N E W Y O R K, Oct. 4, 2000 -- Dancing the Watusi made us “cool” at the clubs in the ’60s.
Now, it’s “Watsuing,” a new massage method, to keep us “warm” these days, along with other treatment indulgences at the hot spots of the new millennium: spas.
During a Watsu massage, therapist and client immerse themselves in warm water. Through a series of rhythmic movements, deep massage and stretching, the client reaches a state of relaxation. Practitioners say Watsu stimulates healing because of the primal nature of being cradled in warm water.
As the spa industry continues its explosive growth in the United States, Watsu and hundreds of other pamperings for the face, body and mind — from Moor mud baths to Japanese enzyme tea immersions — may become as commonplace in five years as yoga is today.(see story below for definitions.)
Visits, Revenue and Locations Rising
The International Spa Association reports the amount of spa visits, locations and revenues have been escalating in the past few years.
Besides aging baby boomers taking the plunge into the mineral baths, the under 18-year-old age group, or Generation Y, also are jumping in. The fastest-growing trend for the industry: day spas, where consumers take a day of indulgence at the local mall or beauty salon.
“Massage is no longer a luxury to baby boomers,” explains Gerald Katzoff, former president of the spa association and president of the Greenhouse Group, which runs 12 U.S. spas and is opening a new day spa later this year on 57th Street in Manhattan. “There is enough of a demand in the market for us all,” he says. The future New York spa will compete with several others on the same street.
According to a Pricewaterhouse Coopers survey, the number of spas in the United States increased by 21 percent a year in the past five years, with the total number of spas numbering 5,689. Between 1997 and 1999, revenues surged 152 percent — from $2.1 billion to $5.3 billion, with spa visits increasing from 56 million to 95 million per year.
Day spas represent 72.4 percent of the establishments in the United States. Resort and hotel spas represent 13.5 percent of the total and destination spas, 5.3 percent. Resort/health spas are facilities within a resort while the sole purpose of destination spas is to provide guests with lifestyle improvement and health enhancement through services, physical fitness, cuisine, educational classes and accommodations.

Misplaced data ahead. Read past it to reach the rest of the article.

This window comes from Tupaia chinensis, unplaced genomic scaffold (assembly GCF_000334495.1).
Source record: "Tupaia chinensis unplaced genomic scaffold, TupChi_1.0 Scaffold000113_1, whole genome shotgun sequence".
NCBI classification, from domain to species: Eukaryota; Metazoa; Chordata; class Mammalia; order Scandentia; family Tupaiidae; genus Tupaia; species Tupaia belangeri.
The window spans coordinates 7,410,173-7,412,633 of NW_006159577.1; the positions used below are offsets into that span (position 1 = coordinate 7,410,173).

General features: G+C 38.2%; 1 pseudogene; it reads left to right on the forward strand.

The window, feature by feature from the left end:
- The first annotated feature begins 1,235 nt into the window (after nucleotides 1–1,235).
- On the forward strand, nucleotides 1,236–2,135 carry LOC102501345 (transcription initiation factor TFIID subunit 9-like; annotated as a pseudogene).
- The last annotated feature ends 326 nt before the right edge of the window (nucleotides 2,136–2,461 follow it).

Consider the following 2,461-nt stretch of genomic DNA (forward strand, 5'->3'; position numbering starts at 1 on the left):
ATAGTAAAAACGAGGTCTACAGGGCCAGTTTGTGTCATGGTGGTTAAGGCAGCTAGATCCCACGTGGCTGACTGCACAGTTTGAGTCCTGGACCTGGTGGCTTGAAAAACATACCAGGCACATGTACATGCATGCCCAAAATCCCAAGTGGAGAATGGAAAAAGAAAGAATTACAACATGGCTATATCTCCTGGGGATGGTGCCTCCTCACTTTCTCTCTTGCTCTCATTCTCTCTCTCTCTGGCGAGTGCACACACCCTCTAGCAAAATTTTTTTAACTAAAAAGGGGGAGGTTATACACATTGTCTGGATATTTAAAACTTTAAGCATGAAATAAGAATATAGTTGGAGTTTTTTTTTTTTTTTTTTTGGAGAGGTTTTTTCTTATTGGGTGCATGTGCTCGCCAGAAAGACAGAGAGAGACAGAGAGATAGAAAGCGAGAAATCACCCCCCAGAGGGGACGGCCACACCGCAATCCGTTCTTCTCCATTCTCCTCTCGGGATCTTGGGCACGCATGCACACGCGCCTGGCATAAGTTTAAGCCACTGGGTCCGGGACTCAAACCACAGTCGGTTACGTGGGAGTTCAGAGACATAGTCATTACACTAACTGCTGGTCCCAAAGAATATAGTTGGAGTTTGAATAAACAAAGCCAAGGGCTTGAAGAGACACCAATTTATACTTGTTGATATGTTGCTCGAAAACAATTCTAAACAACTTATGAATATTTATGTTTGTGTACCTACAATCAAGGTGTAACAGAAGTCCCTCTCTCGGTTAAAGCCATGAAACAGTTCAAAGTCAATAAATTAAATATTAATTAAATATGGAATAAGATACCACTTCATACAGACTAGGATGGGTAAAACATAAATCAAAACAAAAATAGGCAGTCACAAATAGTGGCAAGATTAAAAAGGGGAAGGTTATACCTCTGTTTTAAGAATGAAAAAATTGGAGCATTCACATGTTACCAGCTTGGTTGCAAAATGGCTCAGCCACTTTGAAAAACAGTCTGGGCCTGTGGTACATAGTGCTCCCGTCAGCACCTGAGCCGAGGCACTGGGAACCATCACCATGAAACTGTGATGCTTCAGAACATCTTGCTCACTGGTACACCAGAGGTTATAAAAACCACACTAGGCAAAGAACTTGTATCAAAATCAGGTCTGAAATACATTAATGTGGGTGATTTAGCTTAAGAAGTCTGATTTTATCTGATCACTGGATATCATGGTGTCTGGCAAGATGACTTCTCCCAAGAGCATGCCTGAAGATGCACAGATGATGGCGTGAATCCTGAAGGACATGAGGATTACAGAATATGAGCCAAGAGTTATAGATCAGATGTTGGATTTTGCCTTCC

“Consumers are increasingly seeking the spa experience as an alternative or complement to other leisure activities,” says Bjorn Hanson, a statistician with Pricewaterhouse Coopers.
Mostly Boomers Visit But Teens, Too
While the majority of spa visitors are women, 30 percent are men, and 70 percent of the spas offer services specifically geared to men.
Besides baby boomers focusing attention on their health and fitness, young adults in their late teens and early 20s with disposable income also are going to spas, as they seek escape from work-related stress, Hanson says. “This age group is very sophisticated, very much influenced by their baby boomer parents,” says Jane Segerberg, president of the International Spa Association.
Services for couples such as dual massages are becoming more popular. And consumers more frequently are requesting hydrotherapies, such as Watsu, jet baths, mineral baths and thalassotherapy, which uses seawater and algae for skin and hair care.
Taking the Spa Experience Home
In this competitive market, spas are differentiating themselves by offering exclusive creams, oils and products for sale to customers so they can try to “take the feeling home.”
The Marriott Desert Springs Spa in the hotel in Palm Desert, Calif., for example, offers Kersten Florian sprays, exfoliants and oils. The spa’s director, Jennifer Overton, chose those products because the company teaches her staff how to use the products for massages and facials.
The Greenhouse offers its own line of products of foot and hand products, which it developed from scratch. “We worked with dermatologists, massage therapists and a series of labs,” says marketing and product manager David May. They sell for $20.
Floating Spas, Literally and Figurately Spas also distinguish themselves by the novelty of their locations and the nature of the services they offer.
Canyon Ranch, which has three well-known facilities in Tucson, Ariz., Lenox, Mass., and Las Vegas, Nev., plans on building the world’s first cruise ships, Quest I and Quest II, completely dedicated to spa services and wellness, says Katie Garber, spokeswoman for the company.
The Red Mountain Desert Adventure Sports Spa, in Ivins, Utah, offers rock climbing, kayaking, hiking and traditional spa treatments, such as facials and massages.
Nestled in the red mountains of Sedona, Ariz., the Enchantment Resort will be opening a spa next month called “Mii Amo,” which means “journey” in the Native American Yuman language. The spa will offer treatments from many cultures, including traditional Swedish massage and a blue-corn body polish that relies on an American Indian practice of using the corn for cleansing and purifying the skin. A shaman from the area, will also be on hand to read native spirit cards.
“We are trying to be authentic to the area,” says Toni Nurnberg, Mi Amo’s director. “Sedona is home to Native Americans.”